Sunday, May 10, 2009

Racking Day.

We got a pretty leisurely start to the day yesterday and didn't leave the house until 10 AM. We made a few stops on the way to the winery and picked up sandwiches for lunch at Robert's Market. We finally arrived at the winery at 11 AM.

We're dog sitting this week so we had a special visitor. Jazzy was a little timid at first in the winery but she got comfortable pretty fast and even spent some time chasing Sophie in the vineyard.

The way we do racking is pretty straight forward. The wine is removed from barrel and transferred into a tank. The barrels are then cleaned and left to dry. Three rinsing is usually enough to get out all the gunk that has settled to the bottom of the barrel, but I do four just to be a little extra clean. Argon is then added to the tank to protect the wine from oxygen.

During this process Stefania takes readings on sulfur present in the wine and we make any additions that are needed. She takes two readings. First Total Sulfur tells us how many parts per million (ppm) are in the wine and then she takes Free Sulfur. Free Sulfur is really the key. Sulfur will bind to oxygen at a molecular level, and once it does that it is no longer 'free'. Free Sulfur is what kills any bacteria, so the Free reading is really key. The amount of Free Sulfur needed to keep the wine free from bacteria is related to the wines pH. The higher the pH, the more Free Sulfur is needed.

Our wines are generally lower in pH 3.4-3.6, so they need less Free Sulfur than many California wines. The tricky part in the entire thing is you can't add Free Sulfur. You can only added total sulfur. The process of mixing the sulfur and adding it to the wine will cause some sulfur to bind with Oxygen and no longer be free. It's a little bit of a crap shoot to get the numbers right. It may take 20ppm of free sulfur to get 10ppm of Free Sulfur or it may take 15ppm. You just don't know until you do it.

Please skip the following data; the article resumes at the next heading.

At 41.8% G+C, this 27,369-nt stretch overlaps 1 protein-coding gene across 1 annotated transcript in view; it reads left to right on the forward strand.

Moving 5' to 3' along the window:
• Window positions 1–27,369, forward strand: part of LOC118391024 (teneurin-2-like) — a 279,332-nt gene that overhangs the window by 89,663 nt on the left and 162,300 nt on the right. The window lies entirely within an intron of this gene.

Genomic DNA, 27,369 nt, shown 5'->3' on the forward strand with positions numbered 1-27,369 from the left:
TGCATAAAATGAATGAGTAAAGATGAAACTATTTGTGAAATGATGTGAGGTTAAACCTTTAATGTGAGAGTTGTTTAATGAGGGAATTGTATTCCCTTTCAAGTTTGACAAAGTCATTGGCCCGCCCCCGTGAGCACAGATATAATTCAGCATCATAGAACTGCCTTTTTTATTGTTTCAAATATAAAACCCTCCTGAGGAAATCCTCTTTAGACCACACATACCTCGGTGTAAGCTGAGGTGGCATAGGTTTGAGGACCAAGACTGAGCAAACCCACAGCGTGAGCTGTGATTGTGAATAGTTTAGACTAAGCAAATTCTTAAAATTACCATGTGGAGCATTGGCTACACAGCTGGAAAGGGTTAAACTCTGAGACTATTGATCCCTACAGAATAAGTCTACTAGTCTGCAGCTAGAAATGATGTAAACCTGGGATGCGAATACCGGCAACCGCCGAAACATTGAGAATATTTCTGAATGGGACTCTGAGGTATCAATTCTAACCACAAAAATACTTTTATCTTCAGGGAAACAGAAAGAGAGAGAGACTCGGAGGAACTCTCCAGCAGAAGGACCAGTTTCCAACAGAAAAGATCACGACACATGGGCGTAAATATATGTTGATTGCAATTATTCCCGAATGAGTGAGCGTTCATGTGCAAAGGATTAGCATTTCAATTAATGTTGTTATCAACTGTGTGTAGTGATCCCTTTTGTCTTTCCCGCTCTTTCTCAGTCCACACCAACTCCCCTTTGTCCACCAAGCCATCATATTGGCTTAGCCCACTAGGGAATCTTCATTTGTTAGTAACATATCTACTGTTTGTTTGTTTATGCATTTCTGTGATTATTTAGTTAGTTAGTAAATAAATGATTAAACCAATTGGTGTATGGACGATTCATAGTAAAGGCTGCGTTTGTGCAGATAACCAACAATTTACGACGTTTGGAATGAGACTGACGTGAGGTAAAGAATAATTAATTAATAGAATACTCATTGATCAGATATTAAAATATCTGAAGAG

The other tricky thing with adding sulfur is that it tends to just sit in one spot. You can't just trickle it in, or it won't get through the entire wine. The way I do it is to do any additions about half way through the racking. That way the process of adding the other half of the wine will mix it, and the sulfur all together.

Free Sulfur and Total Sulfur will reduce over time as the molecules bind with oxygen, so the testing and additions have to be done fairly regularly to maintain a safe and bacteria free wine. Yesterday, all our sulfur reading were in a good range, and we actually did not add any additional sulfur.

I decided to let the wine settle for a few days. Some times we will go directly from the tank, back into the barrels. This time we'll do a long racking. That will let the wine settle for a longer time and more of the gunk / lees can settle out. When we go back into barrel in a few days, the wine will be pretty clear of any cloudiness. This will allow us to do shorter rackings in the future and avoid the need to do any fining or filtering before bottling next year.

This sounds like a lot of work, but really most of the time is spent cleaning up the barrels, floor, tanks, hoses and pump. It's probably 4 minutes of cleaning for every 1 minute of work. The picture below is a little blurry, but this was my view most of the day. Barrels on the cleaning rack.

We were able to take a nice break for a couple of hours and do some tasting for visitors. We finally wrapped up and headed home about 6:30 PM.

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